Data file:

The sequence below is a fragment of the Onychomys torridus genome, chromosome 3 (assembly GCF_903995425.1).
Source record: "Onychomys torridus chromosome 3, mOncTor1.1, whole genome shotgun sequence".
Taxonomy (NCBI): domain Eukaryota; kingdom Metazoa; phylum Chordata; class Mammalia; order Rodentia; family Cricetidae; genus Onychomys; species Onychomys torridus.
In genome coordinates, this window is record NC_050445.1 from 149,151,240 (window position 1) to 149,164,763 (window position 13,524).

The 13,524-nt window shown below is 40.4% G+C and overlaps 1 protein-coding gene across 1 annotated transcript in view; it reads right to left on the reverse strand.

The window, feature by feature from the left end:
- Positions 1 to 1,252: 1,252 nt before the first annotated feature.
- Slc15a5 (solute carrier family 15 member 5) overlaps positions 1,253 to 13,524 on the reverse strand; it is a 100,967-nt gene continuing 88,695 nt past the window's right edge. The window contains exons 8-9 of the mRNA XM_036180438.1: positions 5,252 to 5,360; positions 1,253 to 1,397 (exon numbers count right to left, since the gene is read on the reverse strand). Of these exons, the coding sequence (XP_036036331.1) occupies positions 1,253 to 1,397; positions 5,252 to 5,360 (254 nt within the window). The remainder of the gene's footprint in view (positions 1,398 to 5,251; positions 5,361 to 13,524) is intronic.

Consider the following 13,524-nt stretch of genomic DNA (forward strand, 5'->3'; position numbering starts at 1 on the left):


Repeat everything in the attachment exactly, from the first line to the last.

The sequence below is a fragment of the Onychomys torridus genome, chromosome 3 (assembly GCF_903995425.1).
Source record: "Onychomys torridus chromosome 3, mOncTor1.1, whole genome shotgun sequence".
Taxonomy (NCBI): domain Eukaryota; kingdom Metazoa; phylum Chordata; class Mammalia; order Rodentia; family Cricetidae; genus Onychomys; species Onychomys torridus.
In genome coordinates, this window is record NC_050445.1 from 149,151,240 (window position 1) to 149,164,763 (window position 13,524).

The 13,524-nt window shown below is 40.4% G+C and overlaps 1 protein-coding gene across 1 annotated transcript in view; it reads right to left on the reverse strand.

The window, feature by feature from the left end:
- Positions 1 to 1,252: 1,252 nt before the first annotated feature.
- Slc15a5 (solute carrier family 15 member 5) overlaps positions 1,253 to 13,524 on the reverse strand; it is a 100,967-nt gene continuing 88,695 nt past the window's right edge. The window contains exons 8-9 of the mRNA XM_036180438.1: positions 5,252 to 5,360; positions 1,253 to 1,397 (exon numbers count right to left, since the gene is read on the reverse strand). Of these exons, the coding sequence (XP_036036331.1) occupies positions 1,253 to 1,397; positions 5,252 to 5,360 (254 nt within the window). The remainder of the gene's footprint in view (positions 1,398 to 5,251; positions 5,361 to 13,524) is intronic.

Consider the following 13,524-nt stretch of genomic DNA (forward strand, 5'->3'; position numbering starts at 1 on the left):